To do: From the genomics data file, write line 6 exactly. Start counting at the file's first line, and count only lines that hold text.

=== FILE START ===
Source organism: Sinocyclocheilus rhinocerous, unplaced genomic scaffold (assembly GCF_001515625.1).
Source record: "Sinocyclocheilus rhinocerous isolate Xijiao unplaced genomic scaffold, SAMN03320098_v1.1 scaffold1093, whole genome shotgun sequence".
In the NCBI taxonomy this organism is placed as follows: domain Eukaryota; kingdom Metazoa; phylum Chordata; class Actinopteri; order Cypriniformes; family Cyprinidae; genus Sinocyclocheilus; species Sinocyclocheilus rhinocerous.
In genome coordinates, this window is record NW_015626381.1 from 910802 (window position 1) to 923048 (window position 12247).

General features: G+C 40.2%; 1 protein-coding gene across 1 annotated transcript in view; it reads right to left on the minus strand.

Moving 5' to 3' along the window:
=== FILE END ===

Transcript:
Moving 5' to 3' along the window: